Tag Archives: West Bank

2,000 year old Bible fragments found

In 1947 at the harsh and remote site in the West Bank, known as Qumran, several scrolls were found. It was the most important religious texts in the Western world.

The Dead Sea Scrolls comprised more than 800 documents made of animal skin, papyrus and even forged copper and not only could give us an idea how those sacred texts were also preserved by oral tradition. We namely could see how translations made until then were very much in line with what then was found.

Among the texts found were parts of every book of the Hebrew canon or Old Testament — except the book of Esther. The scrolls then found also contained a collection of previously unknown hymns, prayers, commentaries, mystical formulas and the earliest version of the Ten Commandments. Most were written between 200 B.C. E. and the period prior to the failed Jewish revolt to gain political and religious independence from Rome that lasted from C.E. 66 to 70 — predating by 8 to 11 centuries the oldest previously known Hebrew text of the Jewish Bible.

Yesterday the news spread that the attempt of the Israel Antiquities Authority (IAA) in cooperation with the Civil Administration’s Archaeology Department managed to survey all the caves which were considered a safe haven as the war between the Roman Empire and the Judean rebels led by Shimon Bar Kokhba raged around 130 CE.

Some fragments of OT minor prophets written in Greek, but have God’s Name in Hebrew.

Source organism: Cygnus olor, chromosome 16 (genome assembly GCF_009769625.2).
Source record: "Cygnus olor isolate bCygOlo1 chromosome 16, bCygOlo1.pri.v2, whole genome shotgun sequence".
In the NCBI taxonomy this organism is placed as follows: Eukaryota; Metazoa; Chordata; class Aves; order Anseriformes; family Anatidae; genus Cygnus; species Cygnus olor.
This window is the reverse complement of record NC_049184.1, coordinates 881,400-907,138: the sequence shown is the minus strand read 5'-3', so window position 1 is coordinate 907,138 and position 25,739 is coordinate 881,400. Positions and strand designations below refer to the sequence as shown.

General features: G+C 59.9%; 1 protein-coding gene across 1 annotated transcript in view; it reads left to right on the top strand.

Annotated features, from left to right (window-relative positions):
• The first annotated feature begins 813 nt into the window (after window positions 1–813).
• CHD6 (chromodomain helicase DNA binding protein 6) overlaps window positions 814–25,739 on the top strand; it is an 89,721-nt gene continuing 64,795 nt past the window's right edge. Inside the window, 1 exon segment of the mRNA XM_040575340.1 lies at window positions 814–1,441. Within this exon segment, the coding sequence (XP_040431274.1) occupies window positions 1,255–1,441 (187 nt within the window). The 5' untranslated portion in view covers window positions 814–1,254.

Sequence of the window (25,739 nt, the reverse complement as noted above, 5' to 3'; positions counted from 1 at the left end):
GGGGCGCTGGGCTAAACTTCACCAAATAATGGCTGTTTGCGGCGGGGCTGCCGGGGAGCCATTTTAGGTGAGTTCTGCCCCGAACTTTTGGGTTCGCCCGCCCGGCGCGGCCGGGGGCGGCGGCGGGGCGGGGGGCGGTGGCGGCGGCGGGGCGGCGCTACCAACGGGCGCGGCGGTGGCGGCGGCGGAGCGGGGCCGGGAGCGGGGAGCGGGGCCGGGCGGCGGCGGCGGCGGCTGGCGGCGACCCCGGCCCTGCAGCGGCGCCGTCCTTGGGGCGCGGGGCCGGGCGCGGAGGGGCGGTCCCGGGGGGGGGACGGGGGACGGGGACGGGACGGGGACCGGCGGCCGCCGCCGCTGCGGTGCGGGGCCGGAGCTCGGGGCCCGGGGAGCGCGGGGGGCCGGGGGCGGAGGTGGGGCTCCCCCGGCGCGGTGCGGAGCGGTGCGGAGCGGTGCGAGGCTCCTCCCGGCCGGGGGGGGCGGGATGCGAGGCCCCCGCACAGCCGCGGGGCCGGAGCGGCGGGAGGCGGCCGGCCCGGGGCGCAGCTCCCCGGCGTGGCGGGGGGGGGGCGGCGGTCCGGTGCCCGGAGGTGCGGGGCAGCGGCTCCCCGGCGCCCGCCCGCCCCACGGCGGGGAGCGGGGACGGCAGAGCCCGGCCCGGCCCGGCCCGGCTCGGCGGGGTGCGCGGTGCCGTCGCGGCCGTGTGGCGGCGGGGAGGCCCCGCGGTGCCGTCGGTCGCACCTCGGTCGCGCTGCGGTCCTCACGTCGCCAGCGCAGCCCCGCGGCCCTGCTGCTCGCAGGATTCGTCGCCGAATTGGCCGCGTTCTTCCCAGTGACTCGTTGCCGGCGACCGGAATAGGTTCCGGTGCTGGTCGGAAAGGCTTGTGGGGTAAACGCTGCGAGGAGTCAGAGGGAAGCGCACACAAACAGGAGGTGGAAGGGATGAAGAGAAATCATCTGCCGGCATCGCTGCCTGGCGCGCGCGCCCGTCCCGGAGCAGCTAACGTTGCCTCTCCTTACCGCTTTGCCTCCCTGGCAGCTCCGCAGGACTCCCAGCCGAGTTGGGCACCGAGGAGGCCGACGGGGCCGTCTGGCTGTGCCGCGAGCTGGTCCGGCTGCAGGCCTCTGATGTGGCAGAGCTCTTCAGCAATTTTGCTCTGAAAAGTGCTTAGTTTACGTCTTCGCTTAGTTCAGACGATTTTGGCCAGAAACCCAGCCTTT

“This was probably a way to show the importance of the name of God,”

Dr. Oren Ableman from the IAA Dead Sea Scroll Unit said.

“Based on the script, we dated them to the end of the first century BCE, which means that by the time it was brought to the cave, the scroll was already a century old.”

Beatriz Riestra of the IAA Dead Sea Scrolls Unit said, referring to the earliest Greek translation of the Bible from the third century BCE:

“In this manuscript, we can see the effort of the translators to remain closer to the original Hebrew compared to what happened with the Septuagint,”

A rare cache from the Bar Kokhba period. Photo: Dafna Gazit, Israel Antiquities Authority

Rare cache from the Bar Kokhba period. Photo: Dafna Gazit, Israel Antiquities Authority

Together with the manuscript, the archaeologists found several coins minted by the Jewish rebels under Bar Kokhba’s leadership, carrying the writing:

“Year 1 for the redemption of Israel.”
Donald T. Ariel, head of the IAA’s Coin Department, said:
“Coins are an expression of sovereignty. Minting coins meant to be free.”

They were found at the same location where a 6,000 year old skeleton was found (a young child carefully buried in a blanket) and a 10,000 year old basket.

The basket as found in Muraba‘at Cave. (Yoli Schwartz, Israel Antiquities Authority)

The basket as found in Muraba‘at Cave. (Yoli Schwartz, Israel Antiquities Authority)

“By moving two flat stones, we discovered a shallow pit intentionally dug beneath them, containing a skeleton of a child placed in a fetal position,”

IAA prehistorian Ronit Lupu said in a press release.

“It was obvious that whoever buried the child had wrapped him up and pushed the edges of the cloth beneath him, just as a parent covers his child in a blanket.”

Hananya Hizmi, head staff officer of the Civil Administration’s Archaeology Department in Judea and Samaria, said:
“As early as the late 1940s, we became aware of the cultural heritage remains of the ancient population of the Land of Israel, with the first discoveries of the Dead Sea Scrolls. Now, in this national operation, which continues the work of previous projects, new finds and evidence have been discovered and unearthed that shed even more light on the different periods and cultures of the region.”
“The finds attest to a rich, diverse and complex way of life, as well as to the harsh climatic conditions that prevailed in the region hundreds and thousands of years ago,”
he said.

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  7. Dead Sea Scrolls available at the Leon Levy Dead Sea Scrolls digitization project
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